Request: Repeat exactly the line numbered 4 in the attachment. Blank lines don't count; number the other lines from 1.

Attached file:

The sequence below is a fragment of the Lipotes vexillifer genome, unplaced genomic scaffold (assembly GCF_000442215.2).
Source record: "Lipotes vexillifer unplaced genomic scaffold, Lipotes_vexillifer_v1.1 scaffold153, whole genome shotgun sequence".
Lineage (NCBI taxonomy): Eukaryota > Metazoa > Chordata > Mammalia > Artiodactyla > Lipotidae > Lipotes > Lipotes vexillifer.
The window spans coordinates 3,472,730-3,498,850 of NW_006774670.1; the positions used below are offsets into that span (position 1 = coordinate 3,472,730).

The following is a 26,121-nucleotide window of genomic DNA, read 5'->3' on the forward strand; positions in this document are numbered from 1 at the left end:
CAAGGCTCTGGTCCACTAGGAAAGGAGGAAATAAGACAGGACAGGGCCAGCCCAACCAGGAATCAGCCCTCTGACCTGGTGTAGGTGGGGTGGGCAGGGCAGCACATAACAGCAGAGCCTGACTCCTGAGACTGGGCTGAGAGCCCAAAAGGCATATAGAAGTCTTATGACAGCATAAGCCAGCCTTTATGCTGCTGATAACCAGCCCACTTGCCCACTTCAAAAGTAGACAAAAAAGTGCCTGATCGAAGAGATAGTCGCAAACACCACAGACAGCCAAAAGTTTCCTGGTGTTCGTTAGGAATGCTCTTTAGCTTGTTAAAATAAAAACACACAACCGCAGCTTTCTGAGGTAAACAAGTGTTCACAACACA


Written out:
The window spans coordinates 3,472,730-3,498,850 of NW_006774670.1; the positions used below are offsets into that span (position 1 = coordinate 3,472,730).